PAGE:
Consolidating Commonsense Knowledge

06/10/2020 ∙ by Filip Ilievski, et al. ∙ USC Information Sciences Institute Northeastern University 0

Commonsense reasoning is an important aspect of building robust AI systems and is receiving significant attention in the natural language understanding, computer vision, and knowledge graphs communities. At present, a number of valuable commonsense knowledge sources exist, with different foci, strengths, and weaknesses. In this paper, we list representative sources and their properties. Based on this survey, we propose principles and a representation model in order to consolidate them into a Common Sense Knowledge Graph (CSKG). We apply this approach to consolidate seven separate sources into a first integrated CSKG. We present statistics of CSKG, present initial investigations of its utility on four QA datasets, and list learned lessons.

READ FULL TEXT VIEW PDF
POST COMMENT

Comments

There are no comments yet.

Authors

page 1

page 2

page 3

page 4

This week in AI

Get the week's most popular data science and artificial intelligence research sent straight to your inbox every Saturday.

1 Introduction

Capturing, representing, and leveraging commonsense knowledge has been a paramount for AI since its early days, cf. McCarthy (1960). In the light of the modern large (commonsense) knowledge graphs and various neural advancements, the DARPA Machine Common Sense program Gunning (2018) represents a new effort to understand commonsense knowledge through question-answering evaluation benchmarks. An example of such question from the SWAG dataset Zellers et al. (2018) describes a woman that takes a sit at the piano:

                   Q: On stage, a woman takes a seat at the piano. She:
                      1. sits on a bench as her sister plays with the doll.
                      2. smiles with someone as the music plays.
                      3. is in the crowd, watching the dancers.
                   -> 4. nervously sets her fingers on the keys.

Realizing that the logical next step is her “nervously setting her fingers on the keys” is out of reach for typical information retrieval strategies, as there is no lexical overlap between the situation and the correct answer. Although language models Devlin et al. (2018); Liu et al. (2019) capture linguistic patterns that allow them to perform well on many questions, they have no mechanism to fill gaps of knowledge in communication.111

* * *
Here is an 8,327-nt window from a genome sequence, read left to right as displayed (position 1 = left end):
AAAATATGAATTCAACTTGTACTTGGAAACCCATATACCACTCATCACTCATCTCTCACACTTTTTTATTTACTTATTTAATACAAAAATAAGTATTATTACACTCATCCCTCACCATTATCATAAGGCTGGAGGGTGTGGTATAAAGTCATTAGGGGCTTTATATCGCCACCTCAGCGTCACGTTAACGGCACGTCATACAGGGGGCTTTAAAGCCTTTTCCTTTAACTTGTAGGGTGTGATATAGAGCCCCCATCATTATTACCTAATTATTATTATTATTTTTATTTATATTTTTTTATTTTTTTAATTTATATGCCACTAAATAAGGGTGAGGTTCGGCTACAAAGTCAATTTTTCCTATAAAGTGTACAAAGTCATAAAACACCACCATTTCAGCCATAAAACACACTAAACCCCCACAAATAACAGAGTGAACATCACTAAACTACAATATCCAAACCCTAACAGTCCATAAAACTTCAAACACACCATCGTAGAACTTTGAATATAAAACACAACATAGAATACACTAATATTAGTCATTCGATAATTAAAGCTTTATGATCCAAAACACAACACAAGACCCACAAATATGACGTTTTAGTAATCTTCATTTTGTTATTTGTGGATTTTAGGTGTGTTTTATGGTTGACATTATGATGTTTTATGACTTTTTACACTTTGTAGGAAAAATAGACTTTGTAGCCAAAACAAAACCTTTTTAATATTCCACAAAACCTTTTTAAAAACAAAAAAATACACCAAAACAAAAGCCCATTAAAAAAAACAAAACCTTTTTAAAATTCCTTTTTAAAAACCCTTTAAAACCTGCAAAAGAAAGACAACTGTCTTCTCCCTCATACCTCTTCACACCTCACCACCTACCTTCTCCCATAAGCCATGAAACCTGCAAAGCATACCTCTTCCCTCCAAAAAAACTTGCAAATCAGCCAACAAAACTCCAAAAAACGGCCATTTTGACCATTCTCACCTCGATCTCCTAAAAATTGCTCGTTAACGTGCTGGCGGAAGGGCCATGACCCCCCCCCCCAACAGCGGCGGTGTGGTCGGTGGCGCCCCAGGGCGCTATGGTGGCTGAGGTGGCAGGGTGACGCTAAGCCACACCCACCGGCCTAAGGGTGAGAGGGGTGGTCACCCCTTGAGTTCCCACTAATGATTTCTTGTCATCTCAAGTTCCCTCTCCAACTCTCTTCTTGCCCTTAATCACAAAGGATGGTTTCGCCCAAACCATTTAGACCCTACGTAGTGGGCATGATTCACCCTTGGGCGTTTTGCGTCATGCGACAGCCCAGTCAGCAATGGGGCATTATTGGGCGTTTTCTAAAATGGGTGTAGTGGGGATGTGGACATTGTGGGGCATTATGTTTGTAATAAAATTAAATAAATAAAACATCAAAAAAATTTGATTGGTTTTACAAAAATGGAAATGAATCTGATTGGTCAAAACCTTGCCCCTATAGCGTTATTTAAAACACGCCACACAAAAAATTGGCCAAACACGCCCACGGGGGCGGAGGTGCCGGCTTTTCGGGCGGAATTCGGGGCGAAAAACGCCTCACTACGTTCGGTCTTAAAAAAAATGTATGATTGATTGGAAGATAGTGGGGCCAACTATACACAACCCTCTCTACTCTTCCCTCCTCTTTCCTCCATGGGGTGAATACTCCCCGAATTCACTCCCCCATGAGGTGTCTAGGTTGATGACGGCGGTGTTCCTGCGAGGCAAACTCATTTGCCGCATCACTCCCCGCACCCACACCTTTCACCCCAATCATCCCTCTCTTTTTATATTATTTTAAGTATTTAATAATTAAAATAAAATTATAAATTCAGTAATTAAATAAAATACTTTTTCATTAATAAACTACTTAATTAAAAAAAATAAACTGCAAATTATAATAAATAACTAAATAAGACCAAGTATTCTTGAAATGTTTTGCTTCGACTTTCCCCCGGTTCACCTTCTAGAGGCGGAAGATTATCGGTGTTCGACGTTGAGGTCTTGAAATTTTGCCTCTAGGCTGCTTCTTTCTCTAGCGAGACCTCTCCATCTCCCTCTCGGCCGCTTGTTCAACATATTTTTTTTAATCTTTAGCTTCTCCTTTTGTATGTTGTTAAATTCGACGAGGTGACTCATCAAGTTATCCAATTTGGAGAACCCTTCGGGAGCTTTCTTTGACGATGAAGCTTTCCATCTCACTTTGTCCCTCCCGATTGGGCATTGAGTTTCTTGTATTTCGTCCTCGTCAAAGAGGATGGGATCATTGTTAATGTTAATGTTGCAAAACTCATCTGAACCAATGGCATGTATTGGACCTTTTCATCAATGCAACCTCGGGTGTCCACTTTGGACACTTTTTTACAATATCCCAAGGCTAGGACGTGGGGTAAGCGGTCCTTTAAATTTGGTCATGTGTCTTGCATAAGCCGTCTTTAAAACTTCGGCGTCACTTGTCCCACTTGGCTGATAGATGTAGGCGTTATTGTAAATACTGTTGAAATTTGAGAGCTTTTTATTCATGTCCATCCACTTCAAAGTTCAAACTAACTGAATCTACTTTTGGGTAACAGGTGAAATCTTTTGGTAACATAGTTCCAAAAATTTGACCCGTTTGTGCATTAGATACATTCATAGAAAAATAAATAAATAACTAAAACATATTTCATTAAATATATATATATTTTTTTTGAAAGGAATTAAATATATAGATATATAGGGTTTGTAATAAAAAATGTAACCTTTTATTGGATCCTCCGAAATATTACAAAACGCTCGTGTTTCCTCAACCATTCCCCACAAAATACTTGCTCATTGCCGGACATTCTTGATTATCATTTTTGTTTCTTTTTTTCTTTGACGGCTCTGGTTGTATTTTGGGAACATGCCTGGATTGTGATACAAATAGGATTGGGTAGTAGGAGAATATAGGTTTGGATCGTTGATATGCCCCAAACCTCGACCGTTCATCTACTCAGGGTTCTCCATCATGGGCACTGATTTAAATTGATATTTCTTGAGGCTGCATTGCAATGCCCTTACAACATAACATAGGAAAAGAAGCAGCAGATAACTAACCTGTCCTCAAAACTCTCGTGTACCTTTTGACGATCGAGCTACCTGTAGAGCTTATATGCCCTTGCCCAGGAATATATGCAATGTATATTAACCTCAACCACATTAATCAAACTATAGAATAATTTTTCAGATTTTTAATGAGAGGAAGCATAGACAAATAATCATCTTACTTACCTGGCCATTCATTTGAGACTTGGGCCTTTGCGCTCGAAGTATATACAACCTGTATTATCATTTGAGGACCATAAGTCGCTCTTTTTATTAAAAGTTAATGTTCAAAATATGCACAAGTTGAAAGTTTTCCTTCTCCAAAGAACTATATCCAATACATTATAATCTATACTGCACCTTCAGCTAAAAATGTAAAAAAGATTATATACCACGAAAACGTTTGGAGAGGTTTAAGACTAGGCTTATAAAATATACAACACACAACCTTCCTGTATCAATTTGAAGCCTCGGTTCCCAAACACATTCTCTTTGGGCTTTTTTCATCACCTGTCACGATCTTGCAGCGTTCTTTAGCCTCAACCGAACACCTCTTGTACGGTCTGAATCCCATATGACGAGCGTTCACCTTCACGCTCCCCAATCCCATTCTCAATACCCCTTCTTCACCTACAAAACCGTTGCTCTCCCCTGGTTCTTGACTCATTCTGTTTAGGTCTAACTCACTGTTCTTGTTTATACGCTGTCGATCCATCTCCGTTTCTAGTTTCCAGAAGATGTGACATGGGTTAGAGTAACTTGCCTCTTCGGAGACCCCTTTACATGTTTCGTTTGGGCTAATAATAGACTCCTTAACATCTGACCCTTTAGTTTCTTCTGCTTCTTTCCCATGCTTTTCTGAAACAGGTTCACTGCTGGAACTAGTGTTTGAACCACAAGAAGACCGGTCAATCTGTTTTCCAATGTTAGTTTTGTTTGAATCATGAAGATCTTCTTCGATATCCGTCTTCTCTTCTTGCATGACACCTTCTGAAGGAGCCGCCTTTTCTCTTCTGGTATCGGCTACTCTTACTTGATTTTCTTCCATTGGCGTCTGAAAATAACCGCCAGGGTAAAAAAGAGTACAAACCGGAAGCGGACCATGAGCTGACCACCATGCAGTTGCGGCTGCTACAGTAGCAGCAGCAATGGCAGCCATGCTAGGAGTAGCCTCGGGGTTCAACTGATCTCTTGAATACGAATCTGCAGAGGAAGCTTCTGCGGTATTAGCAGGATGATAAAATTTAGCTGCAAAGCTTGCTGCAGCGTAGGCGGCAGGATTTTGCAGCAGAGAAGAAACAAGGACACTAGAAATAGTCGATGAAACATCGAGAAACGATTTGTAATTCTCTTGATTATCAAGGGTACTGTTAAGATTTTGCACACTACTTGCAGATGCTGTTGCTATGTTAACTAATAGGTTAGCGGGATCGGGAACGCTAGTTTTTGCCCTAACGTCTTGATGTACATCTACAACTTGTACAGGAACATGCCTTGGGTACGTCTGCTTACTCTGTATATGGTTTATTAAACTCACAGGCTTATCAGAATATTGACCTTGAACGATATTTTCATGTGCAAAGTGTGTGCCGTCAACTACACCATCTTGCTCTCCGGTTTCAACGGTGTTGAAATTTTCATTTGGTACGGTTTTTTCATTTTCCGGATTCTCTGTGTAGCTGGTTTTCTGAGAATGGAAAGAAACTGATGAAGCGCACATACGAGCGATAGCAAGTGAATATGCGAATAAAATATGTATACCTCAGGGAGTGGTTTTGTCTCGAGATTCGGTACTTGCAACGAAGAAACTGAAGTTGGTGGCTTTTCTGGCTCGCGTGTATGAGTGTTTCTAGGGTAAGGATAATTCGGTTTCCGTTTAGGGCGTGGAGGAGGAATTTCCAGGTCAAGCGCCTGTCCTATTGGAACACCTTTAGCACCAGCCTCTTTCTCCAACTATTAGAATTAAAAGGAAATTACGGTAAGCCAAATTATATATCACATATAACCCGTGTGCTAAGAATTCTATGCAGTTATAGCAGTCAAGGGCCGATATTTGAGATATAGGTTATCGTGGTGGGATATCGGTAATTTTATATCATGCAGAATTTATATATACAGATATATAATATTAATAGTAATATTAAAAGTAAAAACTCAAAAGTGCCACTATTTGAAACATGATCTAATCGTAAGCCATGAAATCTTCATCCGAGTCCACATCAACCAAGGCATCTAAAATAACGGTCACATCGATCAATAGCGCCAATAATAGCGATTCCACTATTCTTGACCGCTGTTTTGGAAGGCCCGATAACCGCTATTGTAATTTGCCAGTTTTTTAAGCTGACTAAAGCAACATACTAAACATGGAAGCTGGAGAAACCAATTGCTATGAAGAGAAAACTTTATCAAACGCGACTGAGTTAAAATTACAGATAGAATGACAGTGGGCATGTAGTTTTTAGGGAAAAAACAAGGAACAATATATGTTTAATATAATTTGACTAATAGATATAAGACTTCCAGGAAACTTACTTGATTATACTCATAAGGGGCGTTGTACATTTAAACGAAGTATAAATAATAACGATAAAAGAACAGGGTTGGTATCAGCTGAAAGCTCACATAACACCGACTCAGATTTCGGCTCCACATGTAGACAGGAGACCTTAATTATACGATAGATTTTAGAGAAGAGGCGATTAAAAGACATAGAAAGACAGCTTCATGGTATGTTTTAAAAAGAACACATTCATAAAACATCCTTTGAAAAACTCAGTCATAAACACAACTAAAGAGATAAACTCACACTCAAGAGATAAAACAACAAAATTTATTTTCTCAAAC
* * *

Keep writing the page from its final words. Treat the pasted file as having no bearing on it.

Recent work provides evidence that language models, while probably useful and often impressive, are non-robust when applied to semantic tasks, lacking mechanisms to understand plausibility or keep track of evolving states of events and entities 

Marcus (2020). They struggle with higher number of inference steps Richardson and Sabharwal (2019), role-based event prediction Ettinger (2020), as well as numeric, emotional, and spatial inference Bhagavatula et al. (2019). On the other hand, systems like KagNet Lin et al. (2019) and HyKAS Ma et al. (2019) have managed to enhance language models by combining them with background knowledge from ConceptNet Speer et al. (2017). Filling such gaps requires a more complex, situational reasoning, for which the language models need to be enriched with suitable background knowledge, as in Lin et al. (2019).

Intuitively, graphs of (commonsense) knowledge contain such background knowledge that humans possess and apply, but machines cannot access or distill directly in communication. A number of such knowledge sources exist today, which presents a unique opportunity for reasoning in downstream tasks. Taxonomies, like WordNet Miller (1995), organize conceptual knowledge into a hierarchy of classes. An independent ontology, coupled with rich instance-level knowledge, is provided by Wikidata Vrandečić and Krötzsch (2014), a structured version of Wikipedia. FrameNet Baker et al. (1998), on the other hand, defines an orthogonal structure of frames and roles; each of which can be filled with a WordNet/Wikidata class or instance. Sources like ConceptNet Speer et al. (2017) or WebChild Tandon et al. (2017), provide more ‘episodic’ commonsense knowledge, whereas ATOMIC Sap et al. (2019a) captures pre- and post-situations for an event. Finally, image description datasets, like Visual Genome Krishna et al. (2017), have visual commonsense knowledge.

Considering the above example, ConceptNet’s triples state that pianos have keys and are used to perform music, which supports the correct option and discourages answer 2. WordNet states specifically, though in natural language, that pianos are played by pressing keys. According to an image description in Visual Genome, a person could play piano while sitting and having their hands on the keyboard. In natural language, ATOMIC indicates that before a person plays piano, they need to sit at it, be on stage, and reach for the keys. ATOMIC also lists strong feelings associated with playing piano. FrameNet’s frame of a performance contains two separate roles for the performer and the audience, meaning that these two are distinct entities, which can be seen as evidence against answer 3. While these sources clearly provide complementary knowledge that can help commonsense reasoning, their representation formats, principles and foci are different, making integration difficult.

In this paper, we propose an approach for integrating these (and more sources) into a single Common Sense Knowledge Graph (CSKG). We start by surveying existing sources of commonsense knowledge to understand their particularities (section 2). We summarize key challenges and related efforts on consolidating commonsense knowledge in section 3. Based on the survey and the listed challenges, we devise five principles and a representation model for a consolidated CSKG (section 4). In section 5 we apply our approach to build the first version of CSKG, by combining seven complementary, yet disjoint, sources. Here, we also compare the evidence provided by CSKG compared to ConceptNet on four commonsense QA datasets. In section 6 we reflect on CSKG and discuss its role in future research. We conclude the paper in section 7.